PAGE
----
Ally McBeal and Billy Thomas were going steady throughout their childhoods. Ally even followed Billy to Harvard law school despite having no interest in law. But when Billy chose to pursue ... See full summary »
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"Therapist" Dr. Tom - who is constantly spouting famous and not so famous historical quotes - is Erica Strange's savior and worst enemy. Erica, a young adult woman, is having a bad life ... See full summary »
Ally McBeal and Billy Thomas were going steady throughout their childhoods. Ally even followed Billy to Harvard law school despite having no interest in law. But when Billy chose to pursue a career in law away from Ally, their relationship came to an end. In the present, an old classmate of Ally's named Richard Fish gives Ally a job at his law firm, where Billy and his new wife are also working. This puts Ally in a predicament since she still has feelings for Billy which she's laboring to get over. At the office, Ally puts up with a nosy, gossiping secretary named Elaine, and an oddball lawyer named John Cage never seems to lose a case. At home, Ally's friend and house-mate Renée regularly advises her on her love life. The series follows Ally's trials and tribulations in life through her eyes, and caricaturizes her personal thoughts and fantasies. Written by
Ondre Lombard <firstname.lastname@example.org>
In an effort to boost ratings, Robert Downey Jr. was hired to play Ally's love interest at the start of season four. The ratings increased and David E. Kelley began planning to have that season end with the wedding between Ally and Robert Downey Jr.'s character. However, before production on the season finale could begin, Downey was arrested on a drug-related charge. Despite objections from David E. Kelley, Fox fired Downey from the show and forced Kelley to have to rewrite a brand new season finale episode that removed Larry Paul character from the series and rewrite and re-shoot a new ending to the previous episode so as to remove all references to the aborted wedding storyline. Ironically, the episode's title remained "The Wedding". See more »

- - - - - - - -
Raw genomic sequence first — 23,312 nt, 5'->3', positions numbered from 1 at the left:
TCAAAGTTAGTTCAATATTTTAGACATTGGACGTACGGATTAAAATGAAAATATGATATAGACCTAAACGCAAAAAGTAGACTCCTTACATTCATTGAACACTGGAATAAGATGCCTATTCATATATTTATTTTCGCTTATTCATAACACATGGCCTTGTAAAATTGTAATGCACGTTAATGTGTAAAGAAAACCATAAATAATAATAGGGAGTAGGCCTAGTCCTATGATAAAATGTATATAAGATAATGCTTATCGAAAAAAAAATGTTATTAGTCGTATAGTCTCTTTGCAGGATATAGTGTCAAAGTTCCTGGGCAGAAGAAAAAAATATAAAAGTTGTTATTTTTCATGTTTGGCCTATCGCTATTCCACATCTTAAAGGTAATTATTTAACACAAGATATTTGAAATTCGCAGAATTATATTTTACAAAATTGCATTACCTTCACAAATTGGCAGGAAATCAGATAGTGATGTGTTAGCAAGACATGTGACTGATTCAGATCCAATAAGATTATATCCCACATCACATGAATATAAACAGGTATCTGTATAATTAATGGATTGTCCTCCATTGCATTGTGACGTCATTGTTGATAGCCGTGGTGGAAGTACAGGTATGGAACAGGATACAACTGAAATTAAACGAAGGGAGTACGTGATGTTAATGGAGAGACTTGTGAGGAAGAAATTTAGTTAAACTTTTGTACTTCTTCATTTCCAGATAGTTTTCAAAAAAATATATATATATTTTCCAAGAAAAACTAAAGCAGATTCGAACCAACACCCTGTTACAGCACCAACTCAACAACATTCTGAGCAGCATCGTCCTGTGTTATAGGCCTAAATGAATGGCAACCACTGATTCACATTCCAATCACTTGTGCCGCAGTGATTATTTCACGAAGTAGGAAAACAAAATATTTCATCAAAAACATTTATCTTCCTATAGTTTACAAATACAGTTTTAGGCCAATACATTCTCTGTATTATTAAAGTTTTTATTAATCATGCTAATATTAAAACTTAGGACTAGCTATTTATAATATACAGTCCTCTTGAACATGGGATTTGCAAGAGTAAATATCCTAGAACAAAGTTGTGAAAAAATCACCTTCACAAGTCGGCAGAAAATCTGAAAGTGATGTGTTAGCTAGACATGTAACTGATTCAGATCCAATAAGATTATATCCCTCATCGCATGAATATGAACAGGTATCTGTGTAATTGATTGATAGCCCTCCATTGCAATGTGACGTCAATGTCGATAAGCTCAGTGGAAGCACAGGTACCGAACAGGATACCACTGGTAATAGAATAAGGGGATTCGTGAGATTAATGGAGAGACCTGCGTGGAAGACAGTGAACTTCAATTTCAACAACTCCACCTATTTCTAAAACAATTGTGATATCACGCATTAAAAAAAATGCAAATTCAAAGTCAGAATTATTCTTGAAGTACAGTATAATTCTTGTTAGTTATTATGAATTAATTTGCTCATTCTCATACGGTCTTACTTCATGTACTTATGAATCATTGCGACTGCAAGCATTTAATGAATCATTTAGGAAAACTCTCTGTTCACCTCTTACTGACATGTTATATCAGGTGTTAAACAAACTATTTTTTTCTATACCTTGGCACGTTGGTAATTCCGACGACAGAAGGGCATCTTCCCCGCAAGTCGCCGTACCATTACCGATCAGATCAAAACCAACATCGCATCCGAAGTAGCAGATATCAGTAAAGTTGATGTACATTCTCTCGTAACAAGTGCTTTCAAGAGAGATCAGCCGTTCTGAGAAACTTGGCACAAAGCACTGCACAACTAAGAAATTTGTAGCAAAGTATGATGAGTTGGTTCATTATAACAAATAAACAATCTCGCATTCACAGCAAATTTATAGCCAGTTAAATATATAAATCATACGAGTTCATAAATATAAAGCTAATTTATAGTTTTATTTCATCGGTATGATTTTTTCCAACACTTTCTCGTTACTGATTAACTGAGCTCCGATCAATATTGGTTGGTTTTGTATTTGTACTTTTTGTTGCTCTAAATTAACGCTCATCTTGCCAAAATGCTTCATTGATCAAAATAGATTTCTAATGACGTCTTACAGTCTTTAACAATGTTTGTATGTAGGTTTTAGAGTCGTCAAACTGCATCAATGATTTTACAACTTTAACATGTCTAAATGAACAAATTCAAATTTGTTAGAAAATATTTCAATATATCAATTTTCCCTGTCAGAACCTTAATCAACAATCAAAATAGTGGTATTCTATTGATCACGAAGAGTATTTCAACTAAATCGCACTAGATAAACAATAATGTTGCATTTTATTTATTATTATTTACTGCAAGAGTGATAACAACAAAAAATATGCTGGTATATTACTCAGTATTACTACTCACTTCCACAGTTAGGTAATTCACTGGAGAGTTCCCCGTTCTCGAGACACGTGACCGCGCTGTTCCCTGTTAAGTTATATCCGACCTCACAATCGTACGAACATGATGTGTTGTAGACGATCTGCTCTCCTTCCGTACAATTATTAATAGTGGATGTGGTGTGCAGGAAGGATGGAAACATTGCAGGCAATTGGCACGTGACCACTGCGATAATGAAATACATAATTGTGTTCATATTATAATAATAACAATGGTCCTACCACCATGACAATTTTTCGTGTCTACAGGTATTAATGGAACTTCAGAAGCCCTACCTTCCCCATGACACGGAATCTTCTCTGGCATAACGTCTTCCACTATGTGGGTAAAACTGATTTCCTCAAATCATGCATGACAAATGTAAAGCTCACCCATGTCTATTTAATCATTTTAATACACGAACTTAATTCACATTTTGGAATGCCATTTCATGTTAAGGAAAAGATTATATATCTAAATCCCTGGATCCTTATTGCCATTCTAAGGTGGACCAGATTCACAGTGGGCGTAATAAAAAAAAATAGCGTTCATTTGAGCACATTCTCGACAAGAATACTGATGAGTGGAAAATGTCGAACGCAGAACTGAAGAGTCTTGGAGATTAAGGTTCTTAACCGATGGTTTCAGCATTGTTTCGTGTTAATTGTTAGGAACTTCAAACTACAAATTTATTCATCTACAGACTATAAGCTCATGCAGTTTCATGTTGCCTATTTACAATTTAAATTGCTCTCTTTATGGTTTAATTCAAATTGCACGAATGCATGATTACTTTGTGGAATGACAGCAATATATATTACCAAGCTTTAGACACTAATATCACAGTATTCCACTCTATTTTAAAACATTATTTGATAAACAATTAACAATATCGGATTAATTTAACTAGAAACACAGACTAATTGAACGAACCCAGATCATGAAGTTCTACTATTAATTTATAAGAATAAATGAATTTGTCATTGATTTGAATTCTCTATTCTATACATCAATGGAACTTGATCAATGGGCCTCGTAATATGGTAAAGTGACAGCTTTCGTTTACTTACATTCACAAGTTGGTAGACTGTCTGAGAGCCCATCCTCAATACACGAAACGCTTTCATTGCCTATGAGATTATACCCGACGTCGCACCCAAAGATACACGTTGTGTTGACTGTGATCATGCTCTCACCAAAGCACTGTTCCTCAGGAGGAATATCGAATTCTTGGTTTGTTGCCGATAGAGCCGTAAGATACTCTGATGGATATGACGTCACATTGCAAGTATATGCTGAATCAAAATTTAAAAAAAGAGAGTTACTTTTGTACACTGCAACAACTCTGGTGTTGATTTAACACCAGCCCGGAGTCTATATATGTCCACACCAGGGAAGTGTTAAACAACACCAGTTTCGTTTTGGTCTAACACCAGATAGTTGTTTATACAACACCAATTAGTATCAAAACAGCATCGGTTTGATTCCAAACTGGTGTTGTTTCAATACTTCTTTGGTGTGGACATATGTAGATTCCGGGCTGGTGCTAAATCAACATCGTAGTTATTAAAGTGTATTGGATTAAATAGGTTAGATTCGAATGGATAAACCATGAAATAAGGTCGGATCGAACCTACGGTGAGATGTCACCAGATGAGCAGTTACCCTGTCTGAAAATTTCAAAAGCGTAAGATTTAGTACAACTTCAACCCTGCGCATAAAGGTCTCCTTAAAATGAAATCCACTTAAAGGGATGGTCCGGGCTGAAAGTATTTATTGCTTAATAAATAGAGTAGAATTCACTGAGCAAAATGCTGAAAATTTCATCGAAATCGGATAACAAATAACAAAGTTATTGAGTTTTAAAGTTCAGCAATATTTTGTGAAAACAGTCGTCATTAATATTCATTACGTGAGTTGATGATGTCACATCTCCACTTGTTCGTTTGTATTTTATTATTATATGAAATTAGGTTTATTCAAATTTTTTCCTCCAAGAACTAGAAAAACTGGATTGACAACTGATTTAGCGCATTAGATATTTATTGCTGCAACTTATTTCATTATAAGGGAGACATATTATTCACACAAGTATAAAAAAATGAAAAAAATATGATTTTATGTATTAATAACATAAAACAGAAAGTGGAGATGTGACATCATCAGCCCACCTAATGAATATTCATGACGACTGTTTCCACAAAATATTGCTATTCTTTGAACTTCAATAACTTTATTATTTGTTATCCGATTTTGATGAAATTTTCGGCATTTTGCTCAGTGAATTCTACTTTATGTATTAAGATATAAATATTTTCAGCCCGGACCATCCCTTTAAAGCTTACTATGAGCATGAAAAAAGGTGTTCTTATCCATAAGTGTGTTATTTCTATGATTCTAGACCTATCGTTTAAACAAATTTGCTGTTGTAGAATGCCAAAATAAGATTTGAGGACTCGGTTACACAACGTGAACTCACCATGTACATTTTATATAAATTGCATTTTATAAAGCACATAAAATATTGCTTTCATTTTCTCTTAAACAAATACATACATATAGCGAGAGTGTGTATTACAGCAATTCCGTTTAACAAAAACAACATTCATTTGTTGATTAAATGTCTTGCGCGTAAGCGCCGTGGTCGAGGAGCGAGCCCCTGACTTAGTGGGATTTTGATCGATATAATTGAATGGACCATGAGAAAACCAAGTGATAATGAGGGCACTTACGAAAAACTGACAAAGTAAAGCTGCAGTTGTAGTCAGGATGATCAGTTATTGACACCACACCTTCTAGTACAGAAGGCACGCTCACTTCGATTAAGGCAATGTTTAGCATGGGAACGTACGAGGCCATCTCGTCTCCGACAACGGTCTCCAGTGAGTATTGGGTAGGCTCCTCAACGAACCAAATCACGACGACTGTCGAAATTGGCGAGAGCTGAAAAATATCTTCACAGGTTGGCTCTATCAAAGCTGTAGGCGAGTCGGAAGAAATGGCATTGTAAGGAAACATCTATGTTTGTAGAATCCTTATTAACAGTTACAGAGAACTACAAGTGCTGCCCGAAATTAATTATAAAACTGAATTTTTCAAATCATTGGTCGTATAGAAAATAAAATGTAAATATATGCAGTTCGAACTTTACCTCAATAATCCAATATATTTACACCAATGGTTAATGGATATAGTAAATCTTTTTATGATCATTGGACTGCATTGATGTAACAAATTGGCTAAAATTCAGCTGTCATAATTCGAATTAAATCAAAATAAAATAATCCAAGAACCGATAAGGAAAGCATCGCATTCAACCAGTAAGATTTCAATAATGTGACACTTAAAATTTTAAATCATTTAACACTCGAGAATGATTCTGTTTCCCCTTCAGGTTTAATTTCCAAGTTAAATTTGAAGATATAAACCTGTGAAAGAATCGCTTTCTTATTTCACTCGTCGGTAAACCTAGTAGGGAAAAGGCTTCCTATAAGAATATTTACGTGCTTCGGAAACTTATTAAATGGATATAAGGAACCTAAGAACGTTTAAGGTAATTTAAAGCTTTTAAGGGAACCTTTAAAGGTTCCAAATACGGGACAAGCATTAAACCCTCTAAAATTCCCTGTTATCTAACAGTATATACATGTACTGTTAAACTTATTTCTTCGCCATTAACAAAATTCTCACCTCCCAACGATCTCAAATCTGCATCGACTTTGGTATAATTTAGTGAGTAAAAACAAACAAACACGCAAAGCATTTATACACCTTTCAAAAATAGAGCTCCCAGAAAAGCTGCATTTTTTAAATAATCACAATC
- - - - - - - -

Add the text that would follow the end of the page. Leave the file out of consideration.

Looking back on Ally McBeal: A show for teenagers?
When I first saw this show (back in 2002) I was still a young teenager and I LOVED it. I thought a lot of the jokes were funny, the quirky characters were fresh and exciting and the often silly story lines (the cases, mostly) were as entertaining as smart. I also identified a lot with John Cage, being socially awkward yet intelligent and innovative, and Ally herself, being slightly neurotic and a hopeless romantic. I guess I kind of lost interest in the show as it reached its final season and must've forgotten about the bad stuff since I always held it in high regard.